Food supply chains have developed towards economically efficient, but complex global systems that are able to offer a variety of food products all year around. At the same time, there are many initiatives towards more local food supply chains. Often, these developments are based on expected benefits in terms of reducing carbon emissions or increasing the consumption of health foods in urban environments.

However, the questions are to what extent and in what ways urban food systems can become more localized and to what extent such a reorientation actually contributes to the abovementioned expectations as well as providing the urban population with safe and adequately diversified healthy food products.

“The goal should not just become localization, but should remain focused on the underlying reasons to move this way.”

Renzo Akkerman

Associate Professor

This study aims to provide a first exploration of this problem area for the city of Almere and the metropolitan region of Amsterdam (MRA), with an emphasis on data requirements and quantitative modelling approaches, which should ultimately provide the basis for evidence-based decision-making on food distribution systems.

The project
The main objectives of this explorative project were as follows: (1) to explore the potential of local production to meet consumption demand in the MRA; (2) to understand the requirements in the food distribution system for linking local production and consumption; (3) to develop a pilot decision support model to analyze and evaluate the logistical impact of a local distribution system (including costs and environmental impact); and (4) to present research lines based on the explorations in the previous objectives, to work towards scenarios for efficient and sustainable local food distribution systems.

Results and discussion
If local food supply chains are developed to improve sustainability, to contribute to circular agriculture, to increase the availability of healthy food products, or to improve the resilience of the food system, these factors need to be examined in more detail. A decrease in distance or a decrease in the number of links in the chain does not necessarily mean that sustainability, health, or resilience are improved. Localization can for instance also lead to increased environmental pressure due efficiency losses. Basically, the goal should not just become localization, but should remain focused on the underlying reasons to move this way. This might also mean that different products require different solutions. Large-scale production of for instance potatoes does not have to exclude the small-scale urban farming of selected vegetables, especially if the latter contributes to providing a more varied diet.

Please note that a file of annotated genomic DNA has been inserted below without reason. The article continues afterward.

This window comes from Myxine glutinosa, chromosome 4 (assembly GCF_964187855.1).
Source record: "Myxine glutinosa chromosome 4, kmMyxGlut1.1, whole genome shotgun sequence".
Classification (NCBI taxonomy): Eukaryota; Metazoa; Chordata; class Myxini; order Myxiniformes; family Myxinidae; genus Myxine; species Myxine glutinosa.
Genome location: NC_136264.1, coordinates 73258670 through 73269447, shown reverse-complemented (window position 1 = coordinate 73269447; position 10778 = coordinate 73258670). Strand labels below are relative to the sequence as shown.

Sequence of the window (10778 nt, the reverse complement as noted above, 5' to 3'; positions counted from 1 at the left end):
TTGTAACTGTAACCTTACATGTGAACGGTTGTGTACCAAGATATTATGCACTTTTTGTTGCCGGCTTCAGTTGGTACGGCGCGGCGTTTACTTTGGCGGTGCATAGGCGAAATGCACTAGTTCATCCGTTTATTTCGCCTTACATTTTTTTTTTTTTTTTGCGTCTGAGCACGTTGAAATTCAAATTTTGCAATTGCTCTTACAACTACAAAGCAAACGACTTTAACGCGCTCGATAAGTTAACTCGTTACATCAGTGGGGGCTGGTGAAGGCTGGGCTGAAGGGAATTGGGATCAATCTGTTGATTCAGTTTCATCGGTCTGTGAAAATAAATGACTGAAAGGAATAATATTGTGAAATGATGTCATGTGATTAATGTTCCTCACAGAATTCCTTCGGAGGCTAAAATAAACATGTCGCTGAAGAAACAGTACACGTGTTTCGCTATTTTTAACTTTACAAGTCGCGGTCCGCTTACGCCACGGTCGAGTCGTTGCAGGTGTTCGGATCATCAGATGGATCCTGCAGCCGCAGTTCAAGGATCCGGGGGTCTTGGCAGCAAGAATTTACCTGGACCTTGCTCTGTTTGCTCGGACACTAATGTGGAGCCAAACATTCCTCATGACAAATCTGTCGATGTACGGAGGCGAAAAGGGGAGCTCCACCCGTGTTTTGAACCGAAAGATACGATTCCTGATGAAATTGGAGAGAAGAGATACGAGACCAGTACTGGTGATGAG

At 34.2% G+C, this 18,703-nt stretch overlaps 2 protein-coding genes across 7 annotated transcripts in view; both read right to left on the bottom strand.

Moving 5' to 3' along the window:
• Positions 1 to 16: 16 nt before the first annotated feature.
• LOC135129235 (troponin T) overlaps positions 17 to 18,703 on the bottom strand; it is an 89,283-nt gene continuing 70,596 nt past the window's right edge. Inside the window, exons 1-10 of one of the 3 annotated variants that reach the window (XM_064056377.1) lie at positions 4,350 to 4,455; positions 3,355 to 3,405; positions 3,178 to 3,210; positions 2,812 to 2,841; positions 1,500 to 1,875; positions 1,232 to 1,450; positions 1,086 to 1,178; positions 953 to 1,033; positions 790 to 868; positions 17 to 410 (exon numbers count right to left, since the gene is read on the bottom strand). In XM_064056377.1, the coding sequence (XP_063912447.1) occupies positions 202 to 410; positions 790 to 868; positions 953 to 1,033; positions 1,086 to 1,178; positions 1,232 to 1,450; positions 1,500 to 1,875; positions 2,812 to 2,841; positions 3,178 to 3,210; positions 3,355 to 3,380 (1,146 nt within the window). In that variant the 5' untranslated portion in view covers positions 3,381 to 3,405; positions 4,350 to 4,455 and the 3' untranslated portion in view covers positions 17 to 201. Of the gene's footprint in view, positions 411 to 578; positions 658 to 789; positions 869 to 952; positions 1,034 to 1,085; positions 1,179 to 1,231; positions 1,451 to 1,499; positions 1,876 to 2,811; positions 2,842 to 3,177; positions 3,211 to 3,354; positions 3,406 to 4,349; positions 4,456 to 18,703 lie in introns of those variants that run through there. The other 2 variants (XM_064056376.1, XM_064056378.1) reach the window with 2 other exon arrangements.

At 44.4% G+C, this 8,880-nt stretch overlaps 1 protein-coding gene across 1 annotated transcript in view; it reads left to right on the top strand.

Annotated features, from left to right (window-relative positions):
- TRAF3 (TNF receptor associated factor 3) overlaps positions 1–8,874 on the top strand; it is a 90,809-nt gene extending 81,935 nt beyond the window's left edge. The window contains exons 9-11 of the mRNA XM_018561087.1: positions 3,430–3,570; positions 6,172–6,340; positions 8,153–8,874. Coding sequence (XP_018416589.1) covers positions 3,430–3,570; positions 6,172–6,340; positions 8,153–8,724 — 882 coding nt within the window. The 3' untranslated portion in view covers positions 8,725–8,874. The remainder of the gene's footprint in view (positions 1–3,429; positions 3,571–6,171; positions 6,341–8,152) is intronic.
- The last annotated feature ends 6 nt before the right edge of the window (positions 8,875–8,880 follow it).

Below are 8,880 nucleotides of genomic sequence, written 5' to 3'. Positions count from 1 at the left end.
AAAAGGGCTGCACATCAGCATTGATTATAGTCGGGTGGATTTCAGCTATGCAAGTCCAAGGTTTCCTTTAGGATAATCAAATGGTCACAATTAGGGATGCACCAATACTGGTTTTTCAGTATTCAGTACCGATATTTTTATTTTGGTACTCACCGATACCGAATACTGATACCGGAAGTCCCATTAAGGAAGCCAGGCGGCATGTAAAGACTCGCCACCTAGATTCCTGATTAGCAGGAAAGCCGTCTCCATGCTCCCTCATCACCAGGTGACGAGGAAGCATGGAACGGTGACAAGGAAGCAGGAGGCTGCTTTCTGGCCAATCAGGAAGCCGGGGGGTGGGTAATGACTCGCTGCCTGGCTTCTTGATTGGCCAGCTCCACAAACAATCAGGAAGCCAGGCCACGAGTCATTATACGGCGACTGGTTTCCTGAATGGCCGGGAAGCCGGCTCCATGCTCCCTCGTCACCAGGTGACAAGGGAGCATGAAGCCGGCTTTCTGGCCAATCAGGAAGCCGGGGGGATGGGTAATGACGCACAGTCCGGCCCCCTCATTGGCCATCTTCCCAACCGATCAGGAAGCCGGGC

In a development towards evidence-based decision-making on food supply chains, two things are important: the lack of useful and accessible quantitative data, and the need to complement quantitative approaches with qualitative studies (especially when also linking to consumption behavior). Furthermore, it is clear that food system actors will potentially have to change roles. And in situations where localization is helpful, which actors will then facilitate it? And can they overcome the loss in economies of scale. Overall, evidence-based and data-driven approaches are essential, but data integration and a longitudinal focus are required.

Duration:
  • October 2018 - March 2019
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